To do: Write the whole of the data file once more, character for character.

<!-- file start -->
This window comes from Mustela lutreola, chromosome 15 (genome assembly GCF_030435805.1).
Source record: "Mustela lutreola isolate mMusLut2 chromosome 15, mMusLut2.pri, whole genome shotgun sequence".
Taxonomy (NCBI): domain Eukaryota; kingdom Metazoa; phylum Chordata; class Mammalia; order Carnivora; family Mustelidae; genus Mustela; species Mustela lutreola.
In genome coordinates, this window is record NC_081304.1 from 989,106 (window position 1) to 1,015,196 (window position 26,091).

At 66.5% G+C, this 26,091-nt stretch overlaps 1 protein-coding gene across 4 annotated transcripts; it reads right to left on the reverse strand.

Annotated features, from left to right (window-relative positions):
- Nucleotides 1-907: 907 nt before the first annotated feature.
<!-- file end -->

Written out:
This window comes from Mustela lutreola, chromosome 15 (genome assembly GCF_030435805.1).
Source record: "Mustela lutreola isolate mMusLut2 chromosome 15, mMusLut2.pri, whole genome shotgun sequence".
Taxonomy (NCBI): domain Eukaryota; kingdom Metazoa; phylum Chordata; class Mammalia; order Carnivora; family Mustelidae; genus Mustela; species Mustela lutreola.
In genome coordinates, this window is record NC_081304.1 from 989,106 (window position 1) to 1,015,196 (window position 26,091).

At 66.5% G+C, this 26,091-nt stretch overlaps 1 protein-coding gene across 4 annotated transcripts; it reads right to left on the reverse strand.

Annotated features, from left to right (window-relative positions):
- Nucleotides 1-907: 907 nt before the first annotated feature.